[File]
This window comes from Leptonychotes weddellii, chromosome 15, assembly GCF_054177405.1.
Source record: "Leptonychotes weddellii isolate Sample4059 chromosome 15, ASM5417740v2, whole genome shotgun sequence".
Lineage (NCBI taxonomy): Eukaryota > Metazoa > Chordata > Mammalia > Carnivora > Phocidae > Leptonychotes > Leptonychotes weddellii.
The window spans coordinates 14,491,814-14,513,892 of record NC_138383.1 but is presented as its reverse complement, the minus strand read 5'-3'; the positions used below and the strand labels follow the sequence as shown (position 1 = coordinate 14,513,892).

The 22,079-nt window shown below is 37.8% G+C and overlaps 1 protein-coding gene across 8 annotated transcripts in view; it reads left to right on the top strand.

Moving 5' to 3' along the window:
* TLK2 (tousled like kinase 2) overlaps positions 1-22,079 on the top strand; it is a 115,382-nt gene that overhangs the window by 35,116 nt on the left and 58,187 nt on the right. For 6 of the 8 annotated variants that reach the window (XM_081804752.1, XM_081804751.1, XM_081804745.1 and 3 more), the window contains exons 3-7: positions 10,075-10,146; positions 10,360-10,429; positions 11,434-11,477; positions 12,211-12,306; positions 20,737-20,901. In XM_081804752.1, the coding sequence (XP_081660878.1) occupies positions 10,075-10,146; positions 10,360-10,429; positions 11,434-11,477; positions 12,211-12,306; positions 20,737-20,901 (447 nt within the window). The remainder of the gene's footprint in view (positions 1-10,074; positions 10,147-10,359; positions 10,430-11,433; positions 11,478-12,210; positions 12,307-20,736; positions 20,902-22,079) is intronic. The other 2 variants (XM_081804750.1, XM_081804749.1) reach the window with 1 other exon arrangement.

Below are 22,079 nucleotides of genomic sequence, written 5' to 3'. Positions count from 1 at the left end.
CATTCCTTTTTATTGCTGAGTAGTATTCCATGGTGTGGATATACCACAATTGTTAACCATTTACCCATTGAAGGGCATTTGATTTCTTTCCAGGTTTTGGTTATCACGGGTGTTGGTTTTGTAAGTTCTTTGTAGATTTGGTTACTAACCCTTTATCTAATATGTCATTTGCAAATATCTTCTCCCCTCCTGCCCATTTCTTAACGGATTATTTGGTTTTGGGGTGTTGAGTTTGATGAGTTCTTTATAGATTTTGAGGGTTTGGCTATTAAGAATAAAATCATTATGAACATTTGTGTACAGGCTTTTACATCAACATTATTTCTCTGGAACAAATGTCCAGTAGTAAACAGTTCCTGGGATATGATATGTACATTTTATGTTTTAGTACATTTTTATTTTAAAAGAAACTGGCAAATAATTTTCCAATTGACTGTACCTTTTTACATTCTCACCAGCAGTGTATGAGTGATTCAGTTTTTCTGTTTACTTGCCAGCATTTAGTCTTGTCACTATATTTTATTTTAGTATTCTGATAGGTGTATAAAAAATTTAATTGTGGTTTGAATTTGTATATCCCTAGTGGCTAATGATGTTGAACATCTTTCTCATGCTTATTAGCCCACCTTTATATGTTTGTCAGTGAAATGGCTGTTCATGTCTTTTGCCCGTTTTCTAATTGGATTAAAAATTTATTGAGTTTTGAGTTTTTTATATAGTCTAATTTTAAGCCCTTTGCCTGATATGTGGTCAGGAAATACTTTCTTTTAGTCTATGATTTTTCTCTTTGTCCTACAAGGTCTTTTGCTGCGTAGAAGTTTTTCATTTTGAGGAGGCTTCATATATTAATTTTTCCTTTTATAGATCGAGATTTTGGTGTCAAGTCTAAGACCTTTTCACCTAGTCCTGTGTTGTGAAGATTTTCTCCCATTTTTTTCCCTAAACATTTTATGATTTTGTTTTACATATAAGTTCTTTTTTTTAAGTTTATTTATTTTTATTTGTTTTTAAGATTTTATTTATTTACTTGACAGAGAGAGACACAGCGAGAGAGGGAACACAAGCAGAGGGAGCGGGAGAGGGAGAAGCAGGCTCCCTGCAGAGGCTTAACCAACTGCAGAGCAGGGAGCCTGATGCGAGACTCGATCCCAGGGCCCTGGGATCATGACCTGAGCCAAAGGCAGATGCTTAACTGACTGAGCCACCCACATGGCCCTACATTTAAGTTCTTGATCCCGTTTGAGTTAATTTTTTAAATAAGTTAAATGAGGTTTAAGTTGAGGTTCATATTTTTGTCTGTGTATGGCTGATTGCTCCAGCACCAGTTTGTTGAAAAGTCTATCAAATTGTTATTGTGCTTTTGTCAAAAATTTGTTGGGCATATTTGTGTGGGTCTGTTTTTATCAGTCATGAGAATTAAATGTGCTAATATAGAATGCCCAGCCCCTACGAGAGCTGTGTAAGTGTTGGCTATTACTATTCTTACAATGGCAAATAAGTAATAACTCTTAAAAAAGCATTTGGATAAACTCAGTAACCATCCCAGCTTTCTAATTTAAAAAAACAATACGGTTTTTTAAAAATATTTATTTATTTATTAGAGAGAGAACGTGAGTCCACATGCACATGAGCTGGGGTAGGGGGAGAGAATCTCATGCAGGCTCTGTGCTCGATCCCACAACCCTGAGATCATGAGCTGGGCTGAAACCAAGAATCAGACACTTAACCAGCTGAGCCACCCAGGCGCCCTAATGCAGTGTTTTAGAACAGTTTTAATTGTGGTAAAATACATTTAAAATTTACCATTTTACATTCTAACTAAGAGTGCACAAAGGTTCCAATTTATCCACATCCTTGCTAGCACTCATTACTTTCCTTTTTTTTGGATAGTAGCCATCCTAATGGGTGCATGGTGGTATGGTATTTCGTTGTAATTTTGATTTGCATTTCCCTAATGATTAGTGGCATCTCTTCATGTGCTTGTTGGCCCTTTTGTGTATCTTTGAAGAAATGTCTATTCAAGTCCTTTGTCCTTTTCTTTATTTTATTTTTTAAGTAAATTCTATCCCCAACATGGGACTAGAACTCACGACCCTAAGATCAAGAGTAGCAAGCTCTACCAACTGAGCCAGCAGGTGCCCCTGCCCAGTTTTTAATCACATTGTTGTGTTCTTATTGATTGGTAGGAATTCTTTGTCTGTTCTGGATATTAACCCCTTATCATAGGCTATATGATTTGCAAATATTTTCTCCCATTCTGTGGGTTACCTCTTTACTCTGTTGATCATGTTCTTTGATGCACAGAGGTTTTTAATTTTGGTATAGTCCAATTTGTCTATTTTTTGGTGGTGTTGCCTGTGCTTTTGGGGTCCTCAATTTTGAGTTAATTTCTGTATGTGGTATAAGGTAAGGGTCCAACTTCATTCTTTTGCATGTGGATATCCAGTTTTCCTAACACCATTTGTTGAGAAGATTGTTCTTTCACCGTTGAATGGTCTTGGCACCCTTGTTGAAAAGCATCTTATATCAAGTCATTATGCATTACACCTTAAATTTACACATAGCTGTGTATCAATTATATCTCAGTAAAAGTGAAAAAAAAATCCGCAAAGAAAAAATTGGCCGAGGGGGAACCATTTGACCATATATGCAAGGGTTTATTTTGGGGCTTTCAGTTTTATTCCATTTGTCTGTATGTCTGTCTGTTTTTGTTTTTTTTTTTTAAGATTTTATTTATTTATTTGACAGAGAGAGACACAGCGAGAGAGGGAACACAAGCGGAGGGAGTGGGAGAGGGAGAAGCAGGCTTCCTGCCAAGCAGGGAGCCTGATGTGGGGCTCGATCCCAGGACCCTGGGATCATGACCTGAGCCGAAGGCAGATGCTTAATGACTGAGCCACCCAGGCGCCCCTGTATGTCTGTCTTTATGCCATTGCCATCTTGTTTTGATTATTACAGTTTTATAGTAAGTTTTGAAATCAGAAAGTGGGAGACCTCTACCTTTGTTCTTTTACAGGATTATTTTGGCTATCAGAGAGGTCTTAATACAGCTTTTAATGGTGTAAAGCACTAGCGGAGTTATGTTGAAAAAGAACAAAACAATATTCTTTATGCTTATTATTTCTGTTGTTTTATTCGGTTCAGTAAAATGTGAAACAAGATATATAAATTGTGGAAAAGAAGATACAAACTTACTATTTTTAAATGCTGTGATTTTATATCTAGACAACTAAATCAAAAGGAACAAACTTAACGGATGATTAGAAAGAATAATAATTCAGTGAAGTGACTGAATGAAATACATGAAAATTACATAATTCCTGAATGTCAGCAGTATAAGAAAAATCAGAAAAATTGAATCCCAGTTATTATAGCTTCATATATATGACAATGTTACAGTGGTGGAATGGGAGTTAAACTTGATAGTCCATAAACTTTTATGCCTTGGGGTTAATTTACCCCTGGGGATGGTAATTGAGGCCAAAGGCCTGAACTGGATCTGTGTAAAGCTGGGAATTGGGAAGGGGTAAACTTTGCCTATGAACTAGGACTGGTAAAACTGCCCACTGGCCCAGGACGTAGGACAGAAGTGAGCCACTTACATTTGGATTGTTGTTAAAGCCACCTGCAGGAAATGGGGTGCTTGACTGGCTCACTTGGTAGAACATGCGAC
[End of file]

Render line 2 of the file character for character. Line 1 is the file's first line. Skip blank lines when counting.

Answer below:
Source record: "Leptonychotes weddellii isolate Sample4059 chromosome 15, ASM5417740v2, whole genome shotgun sequence".